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Prosecutors urge court to deny Barry Bonds a rehearing

Photo: Justin Sullivan/Getty Images

Bonds was convicted of one count of obstruction in April 2011 stemming from his 2003 testimony before a grand jury investigating the Bay Area Laboratory Co-Operative.

SAN FRANCISCO (AP) - Federal prosecutors urged an appellate court to deny Barry Bonds' request for a rehearing of his attempt to overturn his obstruction of justice conviction.

The career home runs leader was convicted of one count of obstruction in April 2011 stemming from his 2003 testimony before a grand jury investigating the Bay Area Laboratory Co-Operative. That conviction was upheld last September in a unanimous decision by a three-judge panel of the 9th U.S. Circuit Court of Appeals, and the following month Bonds asked for a rehearing by an 11-judge limited en banc panel.

In a brief filed by the government on Wednesday, prosecutors said Bonds' request ''is based on a hyperbolic characterization of the panel's opinion, inaccuracies about the record, and an incorrect conflation of the requirements for perjury and obstruction of justice. The panel's decision is squarely in accord with precedent and raises no question of extraordinary importance.''

The 27 active judges on the court will hold a secret vote, and a majority is required to grant the rehearing.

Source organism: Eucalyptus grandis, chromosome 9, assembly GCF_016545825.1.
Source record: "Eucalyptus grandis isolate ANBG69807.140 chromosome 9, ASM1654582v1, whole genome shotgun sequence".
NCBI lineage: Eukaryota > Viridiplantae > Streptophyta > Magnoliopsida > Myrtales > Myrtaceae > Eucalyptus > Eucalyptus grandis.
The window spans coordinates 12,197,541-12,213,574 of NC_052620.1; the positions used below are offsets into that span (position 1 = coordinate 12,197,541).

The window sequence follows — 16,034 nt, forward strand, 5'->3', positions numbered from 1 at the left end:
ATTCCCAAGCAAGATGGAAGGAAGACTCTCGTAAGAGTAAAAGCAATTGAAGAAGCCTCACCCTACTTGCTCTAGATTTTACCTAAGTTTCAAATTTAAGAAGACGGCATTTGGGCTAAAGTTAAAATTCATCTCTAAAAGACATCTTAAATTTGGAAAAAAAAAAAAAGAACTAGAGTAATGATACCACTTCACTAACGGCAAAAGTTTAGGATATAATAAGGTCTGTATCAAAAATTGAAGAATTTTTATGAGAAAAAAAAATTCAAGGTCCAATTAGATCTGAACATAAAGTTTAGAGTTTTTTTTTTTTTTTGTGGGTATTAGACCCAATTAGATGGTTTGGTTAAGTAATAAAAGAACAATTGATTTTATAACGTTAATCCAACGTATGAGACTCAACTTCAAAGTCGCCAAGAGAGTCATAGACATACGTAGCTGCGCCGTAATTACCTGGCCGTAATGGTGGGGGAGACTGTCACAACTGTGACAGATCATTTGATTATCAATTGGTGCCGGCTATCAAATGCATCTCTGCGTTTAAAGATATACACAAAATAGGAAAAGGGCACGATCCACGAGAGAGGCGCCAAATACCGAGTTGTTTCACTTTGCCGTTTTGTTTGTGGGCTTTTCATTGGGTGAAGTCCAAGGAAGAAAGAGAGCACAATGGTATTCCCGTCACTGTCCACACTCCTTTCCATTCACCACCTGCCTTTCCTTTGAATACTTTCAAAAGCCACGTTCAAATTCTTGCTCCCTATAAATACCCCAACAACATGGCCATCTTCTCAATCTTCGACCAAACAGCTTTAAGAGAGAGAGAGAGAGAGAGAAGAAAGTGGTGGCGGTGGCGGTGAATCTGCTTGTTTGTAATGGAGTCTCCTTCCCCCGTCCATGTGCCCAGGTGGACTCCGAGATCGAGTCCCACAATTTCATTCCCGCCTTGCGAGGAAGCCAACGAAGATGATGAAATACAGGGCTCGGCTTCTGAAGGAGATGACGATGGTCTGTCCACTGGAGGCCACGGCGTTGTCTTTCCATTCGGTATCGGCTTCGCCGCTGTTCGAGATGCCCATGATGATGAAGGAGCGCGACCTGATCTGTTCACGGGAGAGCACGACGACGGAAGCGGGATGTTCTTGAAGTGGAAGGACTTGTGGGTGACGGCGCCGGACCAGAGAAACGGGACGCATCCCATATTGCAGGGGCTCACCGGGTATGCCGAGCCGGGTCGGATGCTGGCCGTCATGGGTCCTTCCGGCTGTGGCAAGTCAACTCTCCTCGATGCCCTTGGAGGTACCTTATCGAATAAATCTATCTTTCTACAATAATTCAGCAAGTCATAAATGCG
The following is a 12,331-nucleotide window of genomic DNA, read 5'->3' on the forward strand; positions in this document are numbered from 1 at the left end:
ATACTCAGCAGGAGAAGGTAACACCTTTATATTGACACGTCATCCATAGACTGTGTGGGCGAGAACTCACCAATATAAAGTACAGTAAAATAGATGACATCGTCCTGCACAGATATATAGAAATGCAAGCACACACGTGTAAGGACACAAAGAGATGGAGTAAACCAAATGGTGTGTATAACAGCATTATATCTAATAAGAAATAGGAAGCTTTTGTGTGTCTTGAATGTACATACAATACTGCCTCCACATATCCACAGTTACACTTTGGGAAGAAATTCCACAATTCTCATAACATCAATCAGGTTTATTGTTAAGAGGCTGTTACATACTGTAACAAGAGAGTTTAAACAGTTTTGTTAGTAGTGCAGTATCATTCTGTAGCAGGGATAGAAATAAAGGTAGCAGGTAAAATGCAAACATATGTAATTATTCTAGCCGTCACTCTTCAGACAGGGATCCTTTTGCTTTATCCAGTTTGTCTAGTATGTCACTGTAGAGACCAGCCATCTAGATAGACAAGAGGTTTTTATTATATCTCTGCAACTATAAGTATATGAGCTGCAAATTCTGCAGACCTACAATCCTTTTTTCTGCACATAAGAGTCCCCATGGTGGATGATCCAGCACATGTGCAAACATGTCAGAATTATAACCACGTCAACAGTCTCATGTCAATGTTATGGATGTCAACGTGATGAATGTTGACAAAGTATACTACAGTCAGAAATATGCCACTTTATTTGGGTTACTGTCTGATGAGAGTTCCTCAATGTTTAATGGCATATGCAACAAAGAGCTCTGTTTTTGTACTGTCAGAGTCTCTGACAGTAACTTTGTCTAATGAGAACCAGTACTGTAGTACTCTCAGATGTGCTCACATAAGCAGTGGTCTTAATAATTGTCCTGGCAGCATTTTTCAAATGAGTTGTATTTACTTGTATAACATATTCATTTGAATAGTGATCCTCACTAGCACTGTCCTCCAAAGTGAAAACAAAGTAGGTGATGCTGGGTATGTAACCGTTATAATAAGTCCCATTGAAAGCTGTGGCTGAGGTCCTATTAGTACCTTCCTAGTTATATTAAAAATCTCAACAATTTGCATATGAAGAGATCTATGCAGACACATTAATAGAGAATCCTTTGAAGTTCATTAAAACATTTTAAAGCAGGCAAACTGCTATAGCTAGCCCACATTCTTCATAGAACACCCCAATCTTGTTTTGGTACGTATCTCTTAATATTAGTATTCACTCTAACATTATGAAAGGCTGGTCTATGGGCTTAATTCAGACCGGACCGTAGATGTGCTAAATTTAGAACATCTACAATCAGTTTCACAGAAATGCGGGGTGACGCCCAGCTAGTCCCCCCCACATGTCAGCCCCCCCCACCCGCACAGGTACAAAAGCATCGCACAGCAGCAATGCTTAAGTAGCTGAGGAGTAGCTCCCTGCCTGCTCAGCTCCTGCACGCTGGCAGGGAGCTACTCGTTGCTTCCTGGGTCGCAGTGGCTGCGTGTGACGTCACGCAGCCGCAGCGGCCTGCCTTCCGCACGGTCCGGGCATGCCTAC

Despite the attempt to overturn the conviction, Bonds already has agreed to start the sentence imposed by U.S. District Judge Susan Illston in December 2011: 30 days of house arrest with location monitoring, two years of probation, $4,100 in penalties and 250 hours of community service with youth-related activities.

After a three-week trial three years ago, a jury of eight women and four men deadlocked on three counts accusing Bonds of making false statements, charges that were later dismissed. Bonds was convicted of obstruction for his response when asked whether Greg Anderson, his personal trainer and a longtime friend, ever gave him ''anything that required a syringe to inject yourself with?''

''That's what keeps our friendship,'' Bonds said during a meandering response. ''I was a celebrity child, not just in baseball by my own instincts. I became a celebrity child with a famous father. I just don't get into other people's business because of my father's situation, you see.''

''Bonds was convicted of obstructing justice because, after being subpoenaed to testify before the grand jury, after receiving immunity, after taking an oath to tell the truth and being given numerous opportunities through repeated questioning to tell the truth, he consistently testified in a false, misleading, and evasive fashion about what he knew regarding Anderson's distribution of PEDs,'' prosecutors said in their brief.

''While it was true that Bonds was a celebrity child, he employed that fact to craft a sham explanation about why he did not know anything about what Anderson did professionally in order to derail the grand jury's inquiry into whether Anderson had given him injectable PEDs. ... Bonds did this intentionally to obstruct the grand jury's investigation.''

Bonds' lawyers say he should not have been convicted for an answer they claim was truthful. That argument was rejected by Senior Circuit Judges Mary M. Schroeder and Michael Daly Hawkins along with Judge Mary H. Murguia, who served on the three-person panel.

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